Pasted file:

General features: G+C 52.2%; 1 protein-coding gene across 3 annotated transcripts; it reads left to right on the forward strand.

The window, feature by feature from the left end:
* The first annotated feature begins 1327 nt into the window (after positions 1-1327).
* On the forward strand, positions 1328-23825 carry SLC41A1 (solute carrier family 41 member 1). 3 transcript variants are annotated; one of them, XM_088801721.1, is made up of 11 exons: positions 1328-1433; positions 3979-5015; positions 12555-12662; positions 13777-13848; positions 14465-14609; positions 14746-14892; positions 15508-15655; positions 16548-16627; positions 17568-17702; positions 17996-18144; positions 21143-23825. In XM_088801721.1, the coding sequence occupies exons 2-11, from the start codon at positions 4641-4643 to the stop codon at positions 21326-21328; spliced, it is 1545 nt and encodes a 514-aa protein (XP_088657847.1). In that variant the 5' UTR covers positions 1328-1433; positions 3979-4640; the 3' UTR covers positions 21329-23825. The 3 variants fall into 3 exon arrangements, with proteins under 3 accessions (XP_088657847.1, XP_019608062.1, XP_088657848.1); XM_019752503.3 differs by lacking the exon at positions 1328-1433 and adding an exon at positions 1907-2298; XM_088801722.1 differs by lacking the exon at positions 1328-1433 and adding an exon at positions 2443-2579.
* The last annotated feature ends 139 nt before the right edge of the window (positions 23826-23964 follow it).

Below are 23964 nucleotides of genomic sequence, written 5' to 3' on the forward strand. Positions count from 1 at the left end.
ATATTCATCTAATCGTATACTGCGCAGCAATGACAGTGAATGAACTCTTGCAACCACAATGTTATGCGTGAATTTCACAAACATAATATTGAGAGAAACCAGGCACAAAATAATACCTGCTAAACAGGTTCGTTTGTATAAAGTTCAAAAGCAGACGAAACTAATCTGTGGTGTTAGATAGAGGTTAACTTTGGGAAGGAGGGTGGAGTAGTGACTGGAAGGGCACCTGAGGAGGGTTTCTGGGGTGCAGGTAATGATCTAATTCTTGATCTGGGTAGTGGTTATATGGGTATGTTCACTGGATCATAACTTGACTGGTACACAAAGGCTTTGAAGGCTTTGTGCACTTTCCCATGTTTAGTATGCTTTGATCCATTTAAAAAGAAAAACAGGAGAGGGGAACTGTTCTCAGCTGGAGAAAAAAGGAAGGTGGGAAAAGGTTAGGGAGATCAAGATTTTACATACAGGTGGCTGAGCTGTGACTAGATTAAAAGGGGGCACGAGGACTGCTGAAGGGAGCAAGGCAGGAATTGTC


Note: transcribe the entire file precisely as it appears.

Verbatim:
General features: G+C 52.2%; 1 protein-coding gene across 3 annotated transcripts; it reads left to right on the forward strand.

The window, feature by feature from the left end:
* The first annotated feature begins 1327 nt into the window (after positions 1-1327).
* On the forward strand, positions 1328-23825 carry SLC41A1 (solute carrier family 41 member 1). 3 transcript variants are annotated; one of them, XM_088801721.1, is made up of 11 exons: positions 1328-1433; positions 3979-5015; positions 12555-12662; positions 13777-13848; positions 14465-14609; positions 14746-14892; positions 15508-15655; positions 16548-16627; positions 17568-17702; positions 17996-18144; positions 21143-23825. In XM_088801721.1, the coding sequence occupies exons 2-11, from the start codon at positions 4641-4643 to the stop codon at positions 21326-21328; spliced, it is 1545 nt and encodes a 514-aa protein (XP_088657847.1). In that variant the 5' UTR covers positions 1328-1433; positions 3979-4640; the 3' UTR covers positions 21329-23825. The 3 variants fall into 3 exon arrangements, with proteins under 3 accessions (XP_088657847.1, XP_019608062.1, XP_088657848.1); XM_019752503.3 differs by lacking the exon at positions 1328-1433 and adding an exon at positions 1907-2298; XM_088801722.1 differs by lacking the exon at positions 1328-1433 and adding an exon at positions 2443-2579.
* The last annotated feature ends 139 nt before the right edge of the window (positions 23826-23964 follow it).

Below are 23964 nucleotides of genomic sequence, written 5' to 3' on the forward strand. Positions count from 1 at the left end.
ATATTCATCTAATCGTATACTGCGCAGCAATGACAGTGAATGAACTCTTGCAACCACAATGTTATGCGTGAATTTCACAAACATAATATTGAGAGAAACCAGGCACAAAATAATACCTGCTAAACAGGTTCGTTTGTATAAAGTTCAAAAGCAGACGAAACTAATCTGTGGTGTTAGATAGAGGTTAACTTTGGGAAGGAGGGTGGAGTAGTGACTGGAAGGGCACCTGAGGAGGGTTTCTGGGGTGCAGGTAATGATCTAATTCTTGATCTGGGTAGTGGTTATATGGGTATGTTCACTGGATCATAACTTGACTGGTACACAAAGGCTTTGAAGGCTTTGTGCACTTTCCCATGTTTAGTATGCTTTGATCCATTTAAAAAGAAAAACAGGAGAGGGGAACTGTTCTCAGCTGGAGAAAAAAGGAAGGTGGGAAAAGGTTAGGGAGATCAAGATTTTACATACAGGTGGCTGAGCTGTGACTAGATTAAAAGGGGGCACGAGGACTGCTGAAGGGAGCAAGGCAGGAATTGTC